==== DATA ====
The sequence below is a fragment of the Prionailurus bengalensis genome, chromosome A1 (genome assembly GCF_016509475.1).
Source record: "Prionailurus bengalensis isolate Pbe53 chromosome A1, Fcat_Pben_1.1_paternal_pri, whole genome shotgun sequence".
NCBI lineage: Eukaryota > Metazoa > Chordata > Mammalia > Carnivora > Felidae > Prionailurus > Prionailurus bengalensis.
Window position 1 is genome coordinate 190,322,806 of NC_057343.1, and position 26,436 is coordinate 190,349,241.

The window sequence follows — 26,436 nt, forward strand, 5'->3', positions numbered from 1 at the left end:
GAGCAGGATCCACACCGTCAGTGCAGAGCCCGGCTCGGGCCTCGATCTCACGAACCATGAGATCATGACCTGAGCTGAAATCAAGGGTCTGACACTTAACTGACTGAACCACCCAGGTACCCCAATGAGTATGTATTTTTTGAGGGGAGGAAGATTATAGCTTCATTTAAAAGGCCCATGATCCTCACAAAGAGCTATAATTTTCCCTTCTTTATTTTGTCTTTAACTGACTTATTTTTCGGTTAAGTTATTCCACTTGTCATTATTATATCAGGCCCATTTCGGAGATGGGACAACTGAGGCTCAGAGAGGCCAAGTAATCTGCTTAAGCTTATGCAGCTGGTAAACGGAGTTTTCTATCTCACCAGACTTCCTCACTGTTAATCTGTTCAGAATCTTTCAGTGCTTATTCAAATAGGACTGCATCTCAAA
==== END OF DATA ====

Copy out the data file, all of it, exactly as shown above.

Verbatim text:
The sequence below is a fragment of the Prionailurus bengalensis genome, chromosome A1 (genome assembly GCF_016509475.1).
Source record: "Prionailurus bengalensis isolate Pbe53 chromosome A1, Fcat_Pben_1.1_paternal_pri, whole genome shotgun sequence".
NCBI lineage: Eukaryota > Metazoa > Chordata > Mammalia > Carnivora > Felidae > Prionailurus > Prionailurus bengalensis.
Window position 1 is genome coordinate 190,322,806 of NC_057343.1, and position 26,436 is coordinate 190,349,241.

The window sequence follows — 26,436 nt, forward strand, 5'->3', positions numbered from 1 at the left end:
GAGCAGGATCCACACCGTCAGTGCAGAGCCCGGCTCGGGCCTCGATCTCACGAACCATGAGATCATGACCTGAGCTGAAATCAAGGGTCTGACACTTAACTGACTGAACCACCCAGGTACCCCAATGAGTATGTATTTTTTGAGGGGAGGAAGATTATAGCTTCATTTAAAAGGCCCATGATCCTCACAAAGAGCTATAATTTTCCCTTCTTTATTTTGTCTTTAACTGACTTATTTTTCGGTTAAGTTATTCCACTTGTCATTATTATATCAGGCCCATTTCGGAGATGGGACAACTGAGGCTCAGAGAGGCCAAGTAATCTGCTTAAGCTTATGCAGCTGGTAAACGGAGTTTTCTATCTCACCAGACTTCCTCACTGTTAATCTGTTCAGAATCTTTCAGTGCTTATTCAAATAGGACTGCATCTCAAA